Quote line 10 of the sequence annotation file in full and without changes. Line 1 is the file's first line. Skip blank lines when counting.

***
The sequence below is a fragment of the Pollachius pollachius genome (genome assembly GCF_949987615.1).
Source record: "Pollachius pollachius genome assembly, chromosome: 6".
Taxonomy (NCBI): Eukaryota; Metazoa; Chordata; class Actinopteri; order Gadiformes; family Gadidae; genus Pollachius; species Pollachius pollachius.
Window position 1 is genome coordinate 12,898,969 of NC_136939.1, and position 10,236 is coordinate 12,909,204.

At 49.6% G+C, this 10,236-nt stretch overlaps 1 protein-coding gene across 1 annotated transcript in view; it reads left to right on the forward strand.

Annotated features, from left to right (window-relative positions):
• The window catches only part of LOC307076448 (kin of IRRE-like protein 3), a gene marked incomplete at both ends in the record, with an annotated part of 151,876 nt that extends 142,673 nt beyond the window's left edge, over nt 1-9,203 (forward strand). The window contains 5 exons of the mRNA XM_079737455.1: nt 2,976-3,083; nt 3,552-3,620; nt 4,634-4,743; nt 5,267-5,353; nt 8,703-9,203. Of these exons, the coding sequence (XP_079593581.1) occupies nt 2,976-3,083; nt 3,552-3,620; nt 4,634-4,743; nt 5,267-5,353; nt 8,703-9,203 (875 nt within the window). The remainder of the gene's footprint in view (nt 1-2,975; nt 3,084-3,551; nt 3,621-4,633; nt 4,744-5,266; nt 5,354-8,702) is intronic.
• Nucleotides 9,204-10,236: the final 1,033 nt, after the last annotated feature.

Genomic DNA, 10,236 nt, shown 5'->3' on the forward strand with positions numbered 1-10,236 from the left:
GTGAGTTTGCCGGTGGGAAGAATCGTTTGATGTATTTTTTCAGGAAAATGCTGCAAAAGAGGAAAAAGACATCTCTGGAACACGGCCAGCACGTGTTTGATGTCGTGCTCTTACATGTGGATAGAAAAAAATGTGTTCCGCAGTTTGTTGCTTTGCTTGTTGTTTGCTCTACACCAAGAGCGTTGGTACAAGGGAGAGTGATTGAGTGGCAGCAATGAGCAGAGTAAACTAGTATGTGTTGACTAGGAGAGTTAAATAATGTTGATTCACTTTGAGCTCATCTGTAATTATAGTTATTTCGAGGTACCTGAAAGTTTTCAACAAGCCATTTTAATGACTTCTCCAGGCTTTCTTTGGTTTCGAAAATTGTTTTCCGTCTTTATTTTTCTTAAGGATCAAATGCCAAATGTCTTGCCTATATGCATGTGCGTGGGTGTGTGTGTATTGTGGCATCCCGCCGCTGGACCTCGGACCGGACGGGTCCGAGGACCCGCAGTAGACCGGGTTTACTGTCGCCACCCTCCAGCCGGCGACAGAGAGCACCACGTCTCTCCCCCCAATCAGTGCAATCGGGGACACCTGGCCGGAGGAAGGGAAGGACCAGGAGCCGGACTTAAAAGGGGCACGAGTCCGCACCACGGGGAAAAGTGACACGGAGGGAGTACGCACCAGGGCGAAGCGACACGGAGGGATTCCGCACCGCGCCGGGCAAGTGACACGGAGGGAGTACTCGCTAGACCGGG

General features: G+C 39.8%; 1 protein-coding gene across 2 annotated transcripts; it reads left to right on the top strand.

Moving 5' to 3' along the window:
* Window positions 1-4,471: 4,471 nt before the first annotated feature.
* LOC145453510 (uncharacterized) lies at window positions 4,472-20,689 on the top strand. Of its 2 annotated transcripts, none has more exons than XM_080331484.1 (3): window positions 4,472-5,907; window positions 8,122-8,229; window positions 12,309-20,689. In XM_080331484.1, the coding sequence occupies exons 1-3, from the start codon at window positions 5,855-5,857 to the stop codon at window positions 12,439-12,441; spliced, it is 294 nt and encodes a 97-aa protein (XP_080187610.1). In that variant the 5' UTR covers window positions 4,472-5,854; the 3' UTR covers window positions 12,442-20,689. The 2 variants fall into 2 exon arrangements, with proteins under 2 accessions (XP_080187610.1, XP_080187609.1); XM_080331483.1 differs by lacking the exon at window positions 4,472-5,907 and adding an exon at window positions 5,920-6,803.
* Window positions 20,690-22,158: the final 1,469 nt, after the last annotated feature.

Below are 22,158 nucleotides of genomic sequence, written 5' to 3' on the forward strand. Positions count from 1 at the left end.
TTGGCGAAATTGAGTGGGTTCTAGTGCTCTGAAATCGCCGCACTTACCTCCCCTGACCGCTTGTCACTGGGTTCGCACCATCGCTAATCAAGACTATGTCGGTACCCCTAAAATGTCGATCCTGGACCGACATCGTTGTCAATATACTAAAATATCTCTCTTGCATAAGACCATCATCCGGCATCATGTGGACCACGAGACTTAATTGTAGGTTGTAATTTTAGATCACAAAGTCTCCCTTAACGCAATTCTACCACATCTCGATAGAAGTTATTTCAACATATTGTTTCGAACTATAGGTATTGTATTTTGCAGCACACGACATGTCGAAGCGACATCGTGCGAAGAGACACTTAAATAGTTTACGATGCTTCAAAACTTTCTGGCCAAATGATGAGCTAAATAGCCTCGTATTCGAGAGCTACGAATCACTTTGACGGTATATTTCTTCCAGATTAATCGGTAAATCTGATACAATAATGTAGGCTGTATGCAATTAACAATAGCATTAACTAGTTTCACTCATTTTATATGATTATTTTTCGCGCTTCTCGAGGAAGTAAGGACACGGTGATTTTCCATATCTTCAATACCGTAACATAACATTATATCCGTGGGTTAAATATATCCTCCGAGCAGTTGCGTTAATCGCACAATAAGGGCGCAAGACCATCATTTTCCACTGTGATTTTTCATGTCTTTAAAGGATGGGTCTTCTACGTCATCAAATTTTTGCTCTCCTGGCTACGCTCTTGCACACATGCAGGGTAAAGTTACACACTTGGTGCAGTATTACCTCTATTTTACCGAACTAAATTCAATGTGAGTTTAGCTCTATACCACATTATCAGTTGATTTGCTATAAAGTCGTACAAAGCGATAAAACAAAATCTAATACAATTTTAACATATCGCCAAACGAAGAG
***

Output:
GTGAGTTTGCCGGTGGGAAGAATCGTTTGATGTATTTTTTCAGGAAAATGCTGCAAAAGAGGAAAAAGACATCTCTGGAACACGGCCAGCACGTGTTTGATGTCGTGCTCTTACATGTGGATAGAAAAAAATGTGTTCCGCAGTTTGTTGCTTTGCTTGTTGTTTGCTCTACACCAAGAGCGTTGGTACAAGGGAGAGTGATTGAGTGGCAGCAATGAGCAGAGTAAACTAGTATGTGTTGACTAGGAGAGTTAAATAATGTTGATTCACTTTGAGCTCATCTGTAATTATAGTTATTTCGAGGTACCTGAAAGTTTTCAACAAGCCATTTTAATGACTTCTCCAGGCTTTCTTTGGTTTCGAAAATTGTTTTCCGTCTTTATTTTTCTTAAGGATCAAATGCCAAATGTCTTGCCTATATGCATGTGCGTGGGTGTGTGTGTATTGTGGCATCCCGCCGCTGGACCTCGGACCGGACGGGTCCGAGGACCCGCAGTAGACCGGGTTTACTGTCGCCACCCTCCAGCCGGCGACAGAGAGCACCACGTCTCTCCCCCCAATCAGTGCAATCGGGGACACCTGGCCGGAGGAAGGGAAGGACCAGGAGCCGGACTTAAAAGGGGCACGAGTCCGCACCACGGGGAAAAGTGACACGGAGGGAGTACGCACCAGGGCGAAGCGACACGGAGGGATTCCGCACCGCGCCGGGCAAGTGACACGGAGGGAGTACTCGCTAGACCGGG